Treating depression

Last modified: Monday, August 18, 2014
NORTHAMPTON — The biggest danger with depression, said Karin Jeffers, chief executive officer of Clinical & Support Options in Northampton, is when people underestimate the impact it can have on the person suffering.

People often “think it’s not their place to get involved,” she said, “when in fact the best thing to do is show somebody there is support, and help to get someone the resources they need.”

Clinical & Support Options runs a 24-hour program offering services to anyone experiencing severe depression or suicidal thoughts, or to anyone who is concerned about a family member or friend. It never closes.

Warning signs of depression, she said, include changes in behavior such as withdrawing from social interactions, lack of energy, loss of interest in things one used to be interested in, as well as making statements about wanting to hurt oneself. Children suffering from a mental illness, she said, can exhibit an increase in aggression, withdrawal from friends and an increased fear of social situations.

Young people, she noted, often cannot identify signs of depression in themselves, they “just know they don’t feel good,” she said, so it is especially important for adults to be aware. Children can exhibit signs of depression as young as 6 years old, she said.

Mental illnesses also include anxiety, schizophrenia, bipolar disorder, obsessive compulsive disorder, post-traumatic stress disorder, borderline personality disorder and others, said Bernice Drumheller, president of the National Alliance on Mental Illness of Western Massachusetts in Agawam. These are medical conditions that can disrupt a person’s thinking, feeling, mood and ability to relate to others, she said.

“Just as diabetes is a disorder of the pancreas, mental illnesses are brain-based conditions that often result in a variety of symptoms that can affect daily living,” Drumheller said in an email in response to questions from the Gazette.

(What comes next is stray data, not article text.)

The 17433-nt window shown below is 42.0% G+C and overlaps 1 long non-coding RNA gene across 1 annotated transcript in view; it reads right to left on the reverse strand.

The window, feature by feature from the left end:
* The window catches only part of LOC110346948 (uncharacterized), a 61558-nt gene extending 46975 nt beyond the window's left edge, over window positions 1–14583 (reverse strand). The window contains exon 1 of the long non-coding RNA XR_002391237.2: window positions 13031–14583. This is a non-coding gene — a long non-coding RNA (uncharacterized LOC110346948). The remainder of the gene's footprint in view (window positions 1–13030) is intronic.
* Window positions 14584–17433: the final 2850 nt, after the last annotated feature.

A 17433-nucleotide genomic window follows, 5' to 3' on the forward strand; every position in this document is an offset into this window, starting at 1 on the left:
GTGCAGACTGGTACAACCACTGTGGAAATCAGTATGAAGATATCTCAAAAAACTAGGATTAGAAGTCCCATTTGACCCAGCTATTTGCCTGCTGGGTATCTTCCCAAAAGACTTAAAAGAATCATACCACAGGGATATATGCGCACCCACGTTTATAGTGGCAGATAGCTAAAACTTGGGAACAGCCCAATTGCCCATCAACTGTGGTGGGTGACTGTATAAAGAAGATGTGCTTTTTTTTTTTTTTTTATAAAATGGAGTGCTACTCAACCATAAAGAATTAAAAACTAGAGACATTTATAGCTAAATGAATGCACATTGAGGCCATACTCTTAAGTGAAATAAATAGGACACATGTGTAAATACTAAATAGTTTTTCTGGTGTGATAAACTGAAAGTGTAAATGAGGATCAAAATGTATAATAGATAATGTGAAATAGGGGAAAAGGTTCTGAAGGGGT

At least one in four adults and one in 10 children across the country experience a mental health disorder, she said.

The National Alliance on Mental Illness of Western Massachusetts offers support groups in Northampton, Westfield, Springfield, Orange and Agawam.

The most important thing about addressing a mental health problem, Jeffers said, is that it should be treated like any other medical condition. She likened treating depression to treating a broken bone.

“People shouldn’t feel ashamed or stigmatized,” she said. “We really encourage people to seek that support.”

∎ Clinical & Support Options’ crisis services numbers are (413) 586-5555 and (800) 322-0424 for Hampshire County and (413) 774-5411 and (800) 562-0112 for Franklin County. For the full list Clinical & Support Options’ services, visit the organization’s website at www.csoinc.org.

∎ The National Alliance on Mental Illness of Western Massachusetts offers a support group in Northampton on the second and fourth Tuesday of every month from 7 to 8:30 p.m. at the Burger King meeting room (side entrance of restaurant), 344 King St. (Route 5). For more information, contact Carol at 527-0532.

∎ The Greenfield Support Group is held the last Wednesday of every month from 6:30 to 8:30 p.m. at the Clinical Support Options Administration/Outpatient Services office at 1 Arch Place. For more information, contact Daris at 824-1044.

∎ Call the National Alliance on Mental Illness toll free at (800) 295-2121 for guidance on navigating the mental healthcare system. More information is available on the National Alliance on Mental Illness website at www.namiwm.org.